For decades, Rhode Islanders have been working diligently to restore Narragansett Bay. By the 1980s, much of the bay’s waters had become fouled from more than a century of pollution by manufacturing waste and raw sewage. Since then, a focus on undoing this harmful legacy has brought back the health of the bay. Shellfishing beds and beaches have reopened. Recreation and tourism thrives from Waterplace Park to Sakonnet Point. Coastal habitats have been rebuilt and wildlife flourishes.
But now the bay faces a new threat: plastic pollution. And we can’t recycle, reuse or incinerate our way out of this systemic problem. Instead, we need to stop plastic pollution at its source, and we need to do it through legislation.
Plastic production and consumption has increased sixfold since environmental advocates began to rehabilitate Narragansett Bay four decades ago and that number is forecasted to rise to nearly four times its present rate by 2050. Much of this increase comes from the rise of single-use plastic products. These are products like plastic bags, polystyrene foam cups and takeout containers, plastic beverage containers, straws and packaging. While these products have brought convenience to our lives, they have wreaked havoc on our environment.
For years, the solution for managing these products at the end of their very short lives has been to collect and recycle them. Globally, less than 10% of plastics produced are recycled. Here in Rhode Island, our recycling rate is somewhere near 30%. This figure includes paper products, too, so the collection rate for plastics is lower. What this tells us is that the majority of plastics end up either in the central landfill or in our neighborhoods and waterways as litter and plastic pollution.
Plastic is not biodegradable. It persists in the environment for many human lifetimes. Plastics end up in water when they blow into storm drains, which empty directly into Rhode Island’s streams and rivers, and eventually, Narragansett Bay. They break down through wave action and sunlight, turning into microplastics. Often, we think of marine plastic pollution as something that happens elsewhere — in Asian or African countries or in swirling trash gyres in the middle of the ocean. But it’s a problem here, too. In 2017, Clean Water Action sampled Narragansett Bay to see if microplastics were present in state waters. Researchers found microplastics in all 12 samples collected. Besides cigarette butts, single-use plastic products and microplastics account for the most prevalent pollutants collected during Save the Bay’s annual International Coastal Cleanup events.
This problem will only continue to worsen. As plastic production increases, our local and state waste collection infrastructure will not be able to keep up. Manufacturers are consistently coming out with new ways to package products to increase profits without any regard to what happens to the waste created after that product is sold. The increasing cost of cleanup, collection and disposal will continue to be borne by taxpayers. The more single-use plastic products and packaging are produced, the more plastic pollution that will end up in our waters and on our beaches. Scientists estimate that at our current rate, there will be more plastic by weight in our oceans than marine life by 2050.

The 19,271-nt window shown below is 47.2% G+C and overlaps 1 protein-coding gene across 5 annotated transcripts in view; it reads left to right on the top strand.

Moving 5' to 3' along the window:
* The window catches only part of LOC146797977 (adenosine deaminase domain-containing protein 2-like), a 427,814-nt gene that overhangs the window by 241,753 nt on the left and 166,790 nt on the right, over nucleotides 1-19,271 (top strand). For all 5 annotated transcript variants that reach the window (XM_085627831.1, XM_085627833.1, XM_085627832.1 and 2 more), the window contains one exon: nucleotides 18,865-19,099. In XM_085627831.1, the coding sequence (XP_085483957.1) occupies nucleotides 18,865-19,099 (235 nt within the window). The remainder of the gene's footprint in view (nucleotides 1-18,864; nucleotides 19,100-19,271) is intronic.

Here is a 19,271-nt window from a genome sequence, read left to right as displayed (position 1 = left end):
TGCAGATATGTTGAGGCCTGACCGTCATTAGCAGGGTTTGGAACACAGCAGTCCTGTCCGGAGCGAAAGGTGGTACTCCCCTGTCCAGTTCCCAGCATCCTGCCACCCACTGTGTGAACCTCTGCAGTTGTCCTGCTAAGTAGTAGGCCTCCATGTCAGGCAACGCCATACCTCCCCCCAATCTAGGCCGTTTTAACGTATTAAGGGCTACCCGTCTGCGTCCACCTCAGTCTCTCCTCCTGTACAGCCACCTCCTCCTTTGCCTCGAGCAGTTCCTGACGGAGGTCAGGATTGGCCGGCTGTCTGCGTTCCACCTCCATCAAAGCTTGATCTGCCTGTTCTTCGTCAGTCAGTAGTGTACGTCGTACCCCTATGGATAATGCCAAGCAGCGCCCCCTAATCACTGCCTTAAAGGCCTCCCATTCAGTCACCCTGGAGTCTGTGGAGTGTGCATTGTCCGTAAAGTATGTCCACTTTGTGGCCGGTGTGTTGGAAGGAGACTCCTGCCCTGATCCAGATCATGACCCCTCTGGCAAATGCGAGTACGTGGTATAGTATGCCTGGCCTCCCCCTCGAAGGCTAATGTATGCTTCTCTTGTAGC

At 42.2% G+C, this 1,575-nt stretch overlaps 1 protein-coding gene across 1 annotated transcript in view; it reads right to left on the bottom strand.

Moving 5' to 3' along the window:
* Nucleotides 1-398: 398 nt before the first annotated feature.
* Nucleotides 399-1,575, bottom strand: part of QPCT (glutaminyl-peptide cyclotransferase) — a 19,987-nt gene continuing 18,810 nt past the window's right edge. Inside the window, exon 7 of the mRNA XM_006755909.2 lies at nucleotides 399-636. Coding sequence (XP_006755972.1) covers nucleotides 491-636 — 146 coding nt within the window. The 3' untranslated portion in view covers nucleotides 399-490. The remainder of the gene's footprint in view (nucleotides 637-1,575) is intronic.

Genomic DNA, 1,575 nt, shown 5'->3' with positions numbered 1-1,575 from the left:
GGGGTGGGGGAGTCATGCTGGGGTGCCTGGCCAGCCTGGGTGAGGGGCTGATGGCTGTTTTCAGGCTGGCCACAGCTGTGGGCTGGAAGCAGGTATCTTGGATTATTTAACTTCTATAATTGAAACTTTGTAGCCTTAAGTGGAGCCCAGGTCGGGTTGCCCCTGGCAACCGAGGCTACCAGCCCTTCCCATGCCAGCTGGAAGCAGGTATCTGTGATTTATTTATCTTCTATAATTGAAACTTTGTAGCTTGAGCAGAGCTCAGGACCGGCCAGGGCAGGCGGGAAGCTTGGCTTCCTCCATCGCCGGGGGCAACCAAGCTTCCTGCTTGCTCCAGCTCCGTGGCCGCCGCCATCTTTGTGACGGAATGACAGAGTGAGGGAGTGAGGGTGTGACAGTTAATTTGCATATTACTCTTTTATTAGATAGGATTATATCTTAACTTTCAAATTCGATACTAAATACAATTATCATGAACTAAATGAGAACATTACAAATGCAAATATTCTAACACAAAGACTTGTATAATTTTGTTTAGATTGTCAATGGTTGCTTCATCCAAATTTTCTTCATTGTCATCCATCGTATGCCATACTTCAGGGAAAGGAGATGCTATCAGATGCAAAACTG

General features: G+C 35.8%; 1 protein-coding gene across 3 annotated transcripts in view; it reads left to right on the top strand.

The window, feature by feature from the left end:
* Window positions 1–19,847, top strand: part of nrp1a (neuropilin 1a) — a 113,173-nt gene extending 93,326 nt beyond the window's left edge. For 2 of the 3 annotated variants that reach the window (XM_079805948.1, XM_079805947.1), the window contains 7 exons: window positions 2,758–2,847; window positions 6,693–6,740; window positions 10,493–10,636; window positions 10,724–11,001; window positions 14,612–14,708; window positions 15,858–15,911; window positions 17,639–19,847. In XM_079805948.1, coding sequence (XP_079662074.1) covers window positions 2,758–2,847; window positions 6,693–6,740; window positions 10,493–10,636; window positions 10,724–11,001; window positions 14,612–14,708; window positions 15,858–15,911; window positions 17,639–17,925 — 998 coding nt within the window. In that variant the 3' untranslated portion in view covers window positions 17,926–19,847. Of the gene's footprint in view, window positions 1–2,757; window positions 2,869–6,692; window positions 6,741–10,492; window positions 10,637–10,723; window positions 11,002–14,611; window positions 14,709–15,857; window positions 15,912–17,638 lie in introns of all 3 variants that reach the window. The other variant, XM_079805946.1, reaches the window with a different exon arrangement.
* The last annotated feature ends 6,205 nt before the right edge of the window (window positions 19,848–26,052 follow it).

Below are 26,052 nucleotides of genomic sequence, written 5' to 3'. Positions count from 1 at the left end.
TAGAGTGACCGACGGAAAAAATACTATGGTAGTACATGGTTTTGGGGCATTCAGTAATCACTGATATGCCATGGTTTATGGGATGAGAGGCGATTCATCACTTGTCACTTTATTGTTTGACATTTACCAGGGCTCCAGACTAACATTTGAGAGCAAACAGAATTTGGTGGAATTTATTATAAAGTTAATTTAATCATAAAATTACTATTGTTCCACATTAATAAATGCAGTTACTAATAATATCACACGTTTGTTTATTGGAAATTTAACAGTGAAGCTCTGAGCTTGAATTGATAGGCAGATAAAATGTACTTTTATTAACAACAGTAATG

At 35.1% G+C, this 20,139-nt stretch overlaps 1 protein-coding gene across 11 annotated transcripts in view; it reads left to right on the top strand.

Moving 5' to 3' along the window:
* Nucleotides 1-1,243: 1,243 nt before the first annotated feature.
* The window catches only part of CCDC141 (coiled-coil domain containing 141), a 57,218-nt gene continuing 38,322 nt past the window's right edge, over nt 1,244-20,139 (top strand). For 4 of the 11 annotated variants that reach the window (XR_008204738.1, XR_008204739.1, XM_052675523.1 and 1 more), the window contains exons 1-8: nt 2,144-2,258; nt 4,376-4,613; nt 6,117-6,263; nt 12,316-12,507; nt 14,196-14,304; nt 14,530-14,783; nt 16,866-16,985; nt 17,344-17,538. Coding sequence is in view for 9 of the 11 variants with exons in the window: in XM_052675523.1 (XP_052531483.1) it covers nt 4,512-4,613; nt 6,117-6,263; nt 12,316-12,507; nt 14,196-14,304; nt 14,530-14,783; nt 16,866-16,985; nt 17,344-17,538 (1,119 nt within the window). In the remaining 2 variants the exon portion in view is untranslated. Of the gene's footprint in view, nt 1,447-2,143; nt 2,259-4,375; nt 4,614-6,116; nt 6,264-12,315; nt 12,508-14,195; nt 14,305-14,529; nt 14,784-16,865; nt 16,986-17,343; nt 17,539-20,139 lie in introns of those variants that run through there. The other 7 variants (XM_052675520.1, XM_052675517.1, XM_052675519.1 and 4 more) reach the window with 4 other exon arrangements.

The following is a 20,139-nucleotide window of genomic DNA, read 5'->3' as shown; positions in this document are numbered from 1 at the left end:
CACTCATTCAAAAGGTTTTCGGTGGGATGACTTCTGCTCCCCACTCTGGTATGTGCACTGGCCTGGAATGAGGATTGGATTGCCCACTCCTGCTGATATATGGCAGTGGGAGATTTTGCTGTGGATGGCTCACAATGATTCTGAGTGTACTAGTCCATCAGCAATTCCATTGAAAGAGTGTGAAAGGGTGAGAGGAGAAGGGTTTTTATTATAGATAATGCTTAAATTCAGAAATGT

Solutions for this problem exist, though. We can make individual choices to use reusable items like water bottles, coffee cups and shopping bags. We can push our favorite restaurant to stop using disposables for dining in. And we can push our elected officials to take decisive action by passing laws that stop plastic pollution altogether.
This year, the General Assembly will consider legislation to this end. As of this writing, 10 RI municipalities have passed ordinances prohibiting the distribution of single-use plastic checkout bags, which has spurred movement toward a plastic bag bill that encompasses the entire state. The state bill is yet to be introduced, but will include a 5-cent fee on paper bags to incentivize consumers to switch not from plastic to paper bags, but from disposable to reusable. The legislature will also consider an “ask first” law for plastic straws that will allow customers to get a straw only if they specifically request one.
These laws are a good start, but will not solve our plastic problem on their own. Nor can we reach our climate goals without addressing plastics (they’re made from fossil fuels). What Rhode Island really needs to do follow the lead of Great Britain and the European Union and eliminate all single-use plastics through effective policy measures. Doing so will be the only way to stem the rising tide of plastic pollution and save Narragansett Bay from the next great threat.